Friday, 29 December 2017

Mini Reviews #3 // Science Fiction edition

I am back with another collection of mini reviews! I'm getting ahead on next semester and reading the books for my Science Fiction module. It is the module that I'm most excited by, and the reading has not let me down so far. With all of these books I'm only going to give them a quick summary, because to say too much would give a lot of what is so great about them away.

The Time Machine by H.G. Wells - ★★★★★
For a short story, The Time Machine was so memorable for me. It's about a man who calls himself a time traveller, who tells a group of friends about his what he saw in the very distant future for humanity. Early Science Fiction like this fascinates me, because the ideas people like Wells was writing about reads as though it was written much later than 1895. Wells' science is believable, and the future he depicts is something that I could have never imagined. There are parts of his commentary on the growth of the world that I agree with and parts that I do not, but all of it is a fascinating interpretation of what a man must have seen of his own Victorian society. Despite the book's slow start, it is thought provoking and adventurous, and I would recommend it even if you aren't a fan of the genre.
Warnings: mention of suicide, racial slur

Dawn by Octavia Butler - ★★★☆
I'm slightly horrified that I kind of liked Dawn and its pessimistic view on the future of humanity. I can't deny that it made me highly uncomfortable but it really is a fascinating read. The book is about Lilith, who awakens on a space ship hundreds of years after a great war made Earth uninhabitable. The Oankali, an alien race, has preserved her and other humans until they can be returned to the newly restored Earth. But the Oankali are unclear on their motives, and they do not leave Lilith unchanged.
Fiction regarding biological experimentation and alteration has always freaked me out, because the issue of morality and consent is always so prevalent. But Dawn takes those issues to another level, not really providing answers and only raising more questions. I have seen some reviews that believe what the Oankali do is saving the human race from its destructive nature, which the Oankali claim is an inherent genetic trait in humanity. I see fewer which compare what the Oankali do to colonial rule. I lean more towards the latter perspective. The Oankali keep the humans in the dark, and presume they know what is best for them whilst treating them like cattle. It is difficult to know fully what Butler's intentions were, but these contrasting interpretations are often visible side-by-side within the novel, and is part of what makes it so fascinating and multi-layered.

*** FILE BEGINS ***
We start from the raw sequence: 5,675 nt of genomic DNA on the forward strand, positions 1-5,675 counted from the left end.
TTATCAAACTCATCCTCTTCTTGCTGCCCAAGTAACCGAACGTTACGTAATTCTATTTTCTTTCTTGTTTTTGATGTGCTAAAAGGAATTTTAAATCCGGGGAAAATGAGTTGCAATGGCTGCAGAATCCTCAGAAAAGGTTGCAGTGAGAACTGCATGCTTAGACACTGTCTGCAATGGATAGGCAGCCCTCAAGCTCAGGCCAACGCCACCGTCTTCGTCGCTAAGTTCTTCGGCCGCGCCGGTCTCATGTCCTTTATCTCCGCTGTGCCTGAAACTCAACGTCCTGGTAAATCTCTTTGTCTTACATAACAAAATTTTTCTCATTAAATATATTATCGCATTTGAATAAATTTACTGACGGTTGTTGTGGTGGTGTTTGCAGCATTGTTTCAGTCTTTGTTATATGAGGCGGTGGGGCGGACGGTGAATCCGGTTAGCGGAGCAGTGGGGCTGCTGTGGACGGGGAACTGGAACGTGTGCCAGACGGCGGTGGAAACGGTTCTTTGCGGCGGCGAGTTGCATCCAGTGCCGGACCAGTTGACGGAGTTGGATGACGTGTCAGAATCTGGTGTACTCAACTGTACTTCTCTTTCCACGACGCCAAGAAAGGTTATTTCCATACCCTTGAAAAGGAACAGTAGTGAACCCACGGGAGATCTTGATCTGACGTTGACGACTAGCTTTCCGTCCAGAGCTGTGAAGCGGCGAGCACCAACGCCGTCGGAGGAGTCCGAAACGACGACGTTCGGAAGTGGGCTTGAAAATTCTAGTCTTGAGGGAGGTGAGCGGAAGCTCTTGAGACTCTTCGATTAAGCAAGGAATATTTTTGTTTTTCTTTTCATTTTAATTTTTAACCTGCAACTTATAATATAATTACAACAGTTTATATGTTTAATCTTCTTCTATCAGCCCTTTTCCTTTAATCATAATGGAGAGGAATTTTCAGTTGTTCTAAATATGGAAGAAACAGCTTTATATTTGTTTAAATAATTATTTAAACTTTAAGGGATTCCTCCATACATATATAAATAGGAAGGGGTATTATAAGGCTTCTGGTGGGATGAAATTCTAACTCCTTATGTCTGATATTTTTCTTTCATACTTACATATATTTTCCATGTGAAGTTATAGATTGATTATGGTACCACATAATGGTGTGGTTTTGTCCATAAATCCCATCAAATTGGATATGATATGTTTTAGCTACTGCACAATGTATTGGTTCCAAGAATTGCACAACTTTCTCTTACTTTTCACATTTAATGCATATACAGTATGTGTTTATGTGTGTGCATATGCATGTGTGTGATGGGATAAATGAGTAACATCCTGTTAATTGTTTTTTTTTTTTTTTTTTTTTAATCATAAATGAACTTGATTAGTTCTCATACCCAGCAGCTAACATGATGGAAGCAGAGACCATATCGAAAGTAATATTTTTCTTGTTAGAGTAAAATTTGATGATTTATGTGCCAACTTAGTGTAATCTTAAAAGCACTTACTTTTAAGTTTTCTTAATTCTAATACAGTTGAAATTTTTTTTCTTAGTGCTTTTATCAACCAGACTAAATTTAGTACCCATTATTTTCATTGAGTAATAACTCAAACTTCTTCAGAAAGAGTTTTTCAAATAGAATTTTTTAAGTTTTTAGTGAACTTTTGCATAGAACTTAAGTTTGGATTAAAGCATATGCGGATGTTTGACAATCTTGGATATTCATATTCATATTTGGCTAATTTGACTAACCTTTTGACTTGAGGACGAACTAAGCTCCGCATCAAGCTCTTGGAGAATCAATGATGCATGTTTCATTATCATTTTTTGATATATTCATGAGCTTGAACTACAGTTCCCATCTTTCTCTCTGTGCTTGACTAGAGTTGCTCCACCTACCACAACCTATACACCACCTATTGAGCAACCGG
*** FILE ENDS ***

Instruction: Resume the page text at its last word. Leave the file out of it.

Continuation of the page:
Diversity note: black protagonist
Warnings: racism, homophobic slur, attempted rape, consent issues (medical and sexual), colonial issues

Do Androids Dream of Electric Sheep? by Philip K. Dick - ★★☆☆☆
I'm not certain on what to think about this book. I had high expectations because I had heard of Do Androids Dream of Electric Sheep? before, and although it wasn't bad, I'm not certain it fully delivered. When I read that the synopisis was about a man who retires androids for a living I gave myself very particular expectations that the book just didn't meet. Although the start was slow, once the androids were introduced and Rick began to interract with them the plot really began to move and I became more engaged. I liked that it wasn't entirely action and that a lot of the focus was on the protagonist's internal thoughts and questioning of his society. But I don't think I fully understood what Dick was trying to say. There were many strands of thought I loved like: What makes humans human? What is empathy? What is religion? But none of these felt fully developed. I didn't want answers to these questions, but they felt like they held a lot of untapped potential. Maybe I didn't 'get' it? Or perhaps the book was too short. Either way, the book felt like it had missing pieces. But on the whole I don't regret reading it.
Warnings: death of animals, humans, and androids, ableist language

What are your favourite works of classic sci-fi?


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  2. I haven't read much classic sci-fi but I have read and loved Catspaw and Dreamsnake. Butler's work is on my "can't believe I haven't read it list" but I never get to it. *sigh*

    1. I haven't read much classic sci-fi either - at least not outside of this module. I haven't heard of either of those books but I'll check them out! I have so many books like that, so I feel you!

  3. I need to read The Time Machine. I love how he goes so far in the future and the sheer imagination of it. And I was a little underwhelmed by Do Androids Dream as well, I think after watching Blade Runner I was expecting a more modern take and the book didn't feel that way, oddly? Not bad, just didn't wow me.

    Love the mini- reviews!

    1. The Time Machine is such an imaginative story, especially for its time. I haven't seen Blade Runner but the introduction of my copy of Do Androids Dream told me they were very different so I anticipated that. But I agree that for a sci-fi it didn't feel very modern. I think it could have explored a lot more with the characters and the androids, so it failed to wow me too. Thanks!